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de And, when God is said to speak or apa pear to any Perfon, we are to imagine ho more than this; that such Person's Mind was affected by the incomprehensible Operation of God's holy Spirit, in such a Manner, as to make him perceive the Intent and Purpose of the divine Monition, as clearly, as if he had heard a Voice, or seen a Person speaking to him. Since, it may easily be conceiv'd, at the fame Time, that God (by whose Power the Elements, and every thing in Nature fubfifts,) can so model Air, which is the Vehicle of Sound, and Light, by which all Objects become vifible, as to convey what Voices and Shapes he thinks pro

per, to the Ears and Eyes of Men. asm Art. 1. For as God is a Being (as the Articles

of our Church declare) without Body, Parts, or Pasions, we must understand all" thofe Passages of Scripture, where he is represented as doing any thing after the Manner of Men, to be written only by way of Accommodation to our mortal Capacities, to which God, in his own Nature, is incommunicable. So that when he is written or spoken of, it can be done

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no other Way than in those Terms which we use, when we write and speak of one another. Therefore he is introduc'd as talking, being angry, pleas’d, repenting, grieving, sometimes in one Place, fometimes in another, having Eyes, Handssi a Mouth, with other Circumstances of the fame Kind. All which argues no Imperfection in God, but in us poor Morrals; who are not able, either to think or speak of him in any other Ternis than those which relate to our selves.

And for this, as long as we continue in our mortal State, there is no Remedy. And therefore, God, at Such Times as he thought proper, has convey'd his Will to Mankind, chiefly by inspiring some Men to declare, and deliver it to others; by which Means, it comes to be call’d, the word of God, spoken by the mouth of the LORD, &c. The Persons, who were so inspir’d, being callid Prophets; and the Things which they deliver’d, Prophesies, And cherefore it is frequently said of them, The word of the LORD came unto them. And they themselves, are oblig’d to say, . The LORD. Spake unto me, saying.

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Before we leave this Head, k mult \)e observ'd that frequent Mention is tnadr of Trophets, both true and falser in chc New Testament j by which, are not, always meant such as foretold, or prclejtdcd to foretell, future Events; but^, ftiafty times, such only, as in preaching^1 tne Word of God, had an extraordinary Gift of expounding and interpreting the Writings of the old Prophets. This Difference may be difcefn'd with a very little Attention. For though we often. reWI of Prophets and Prophecy in the Epistles of St. Paul, yet thtreis no' RWfofi^j&f 'ttVto think, that the Prophetic Spirit^o^^wfiich we have been discoursing, was ever founts in any Persons, where Christianity'nift taken Place, except in the Apostles themselves; who, for the more effect oaf Establishment and Propagation of the Gospels were furnisiYd with Abilities, in several Respects, beyond what any other Mortals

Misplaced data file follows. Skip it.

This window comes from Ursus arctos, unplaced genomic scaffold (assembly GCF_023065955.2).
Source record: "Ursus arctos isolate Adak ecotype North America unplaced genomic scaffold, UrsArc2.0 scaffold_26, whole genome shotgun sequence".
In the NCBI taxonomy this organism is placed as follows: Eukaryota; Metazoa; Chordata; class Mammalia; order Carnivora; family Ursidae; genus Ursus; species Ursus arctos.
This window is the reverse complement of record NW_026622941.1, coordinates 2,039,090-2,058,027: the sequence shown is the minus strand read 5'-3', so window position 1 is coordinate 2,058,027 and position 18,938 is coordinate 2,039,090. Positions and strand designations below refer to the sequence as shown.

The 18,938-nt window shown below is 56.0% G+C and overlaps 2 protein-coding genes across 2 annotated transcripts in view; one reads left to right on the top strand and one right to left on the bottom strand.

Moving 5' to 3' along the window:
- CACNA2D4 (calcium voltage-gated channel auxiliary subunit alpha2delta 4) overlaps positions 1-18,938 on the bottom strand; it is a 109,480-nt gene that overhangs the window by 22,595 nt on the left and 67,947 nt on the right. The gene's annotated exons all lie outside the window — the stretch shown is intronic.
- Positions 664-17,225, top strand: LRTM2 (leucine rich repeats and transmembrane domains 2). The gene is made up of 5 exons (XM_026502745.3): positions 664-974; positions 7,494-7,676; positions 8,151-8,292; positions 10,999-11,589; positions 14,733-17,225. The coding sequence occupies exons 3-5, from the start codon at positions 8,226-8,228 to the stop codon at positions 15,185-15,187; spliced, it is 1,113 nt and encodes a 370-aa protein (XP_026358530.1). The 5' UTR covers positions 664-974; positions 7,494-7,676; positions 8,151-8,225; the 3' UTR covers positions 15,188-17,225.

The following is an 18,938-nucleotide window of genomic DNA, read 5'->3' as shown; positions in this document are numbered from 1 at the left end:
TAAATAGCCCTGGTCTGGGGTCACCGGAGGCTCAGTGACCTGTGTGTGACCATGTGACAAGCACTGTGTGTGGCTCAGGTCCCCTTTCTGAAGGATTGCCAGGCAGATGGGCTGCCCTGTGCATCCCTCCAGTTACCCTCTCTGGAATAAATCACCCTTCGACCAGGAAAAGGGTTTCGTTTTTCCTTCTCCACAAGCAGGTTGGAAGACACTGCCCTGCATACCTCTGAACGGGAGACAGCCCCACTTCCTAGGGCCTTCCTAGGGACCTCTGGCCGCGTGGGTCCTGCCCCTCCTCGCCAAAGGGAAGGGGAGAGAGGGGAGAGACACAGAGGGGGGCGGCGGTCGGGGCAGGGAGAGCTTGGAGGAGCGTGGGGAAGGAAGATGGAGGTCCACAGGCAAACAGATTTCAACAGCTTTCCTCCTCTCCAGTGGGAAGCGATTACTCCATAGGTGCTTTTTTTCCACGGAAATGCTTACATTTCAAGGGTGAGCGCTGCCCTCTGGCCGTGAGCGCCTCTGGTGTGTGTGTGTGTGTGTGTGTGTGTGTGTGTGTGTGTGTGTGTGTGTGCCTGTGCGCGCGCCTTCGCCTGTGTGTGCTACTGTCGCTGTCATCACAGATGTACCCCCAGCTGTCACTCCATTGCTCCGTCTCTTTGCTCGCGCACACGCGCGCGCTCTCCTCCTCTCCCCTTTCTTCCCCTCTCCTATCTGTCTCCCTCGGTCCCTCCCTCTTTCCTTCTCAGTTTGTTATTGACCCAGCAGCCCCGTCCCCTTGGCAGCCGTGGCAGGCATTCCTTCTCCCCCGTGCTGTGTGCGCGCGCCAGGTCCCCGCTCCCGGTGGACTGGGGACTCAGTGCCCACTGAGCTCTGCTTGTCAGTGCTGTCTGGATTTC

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! :{s ai The SCRIBE S. 10
:-* Next to the Prophets, we shall speak

of the Scribes; who were such as, down
from Mofes, through all Generations, made
it their Business to teach and expound the
Law. We don't find the Name till the
Time of David; when, we read of the : Chron.
families of the Scribes, which dwelt at Ja- i. 55.
bez: Which Thews that such Persons were
then well establish'd, and had been so a
considerable Time before.

They were, of the Tribe of Levi; and, at the Time that David is said to have made the Regulation of that Tribe, we read that fix Thousand of them were constituted Officers and Judges; among ib. xxiii. whom it is reasonable to believe, the 4. Scribes were included. For, in another Place we read of Shemaiah the Scribe, i Chron. one of the Levites : and again we find it xxiv. 6. written ; Of the Levites, there were Scribes 2 Chron.

xxxiv. and Officers.

When the Principal Officers of David's Houhold and State are enumerated,

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The Scribe is not omitted. Ac one Time

viii"*" we **nc* Seratah was the Scribe; at anoib.xx.25. ther, Sbeva is said to have fill'd that Post. Whether they were in the Nature of Secretaries of State, or Auditors of the Royal Accounts is uncertain, But probably they fill'd all those Places, where a ready Pen, and some Knowledge of the Arts and Sciences were requir'd. For, at the Time of the Captivity, it is said, Tbe Captain of the Guard, among other consi2 Kings derable Persons, took the Principal Scribt of the Host (or Secretary at War) ivhicb muster d the People of the Land.

It is not unlikely that they might have had [their Education among the Colleges of the Prophets; since we do not read of any other Schools of Learning among them. Their very Name implies ksome Degree of Scholarship j and that no inconsiderable one; since we find our Lord Matt. joyning Prophets, and wife Men, and Scribes Isaiah 34i together; and the Prophet Isaiah, and afxxxiii. ter him St. Taul, instancing in them as 1 Cor. i. sUGh. Where is the Wife? where is the 2°- Scribe? F/here is the 'Difputer of this World?

Some

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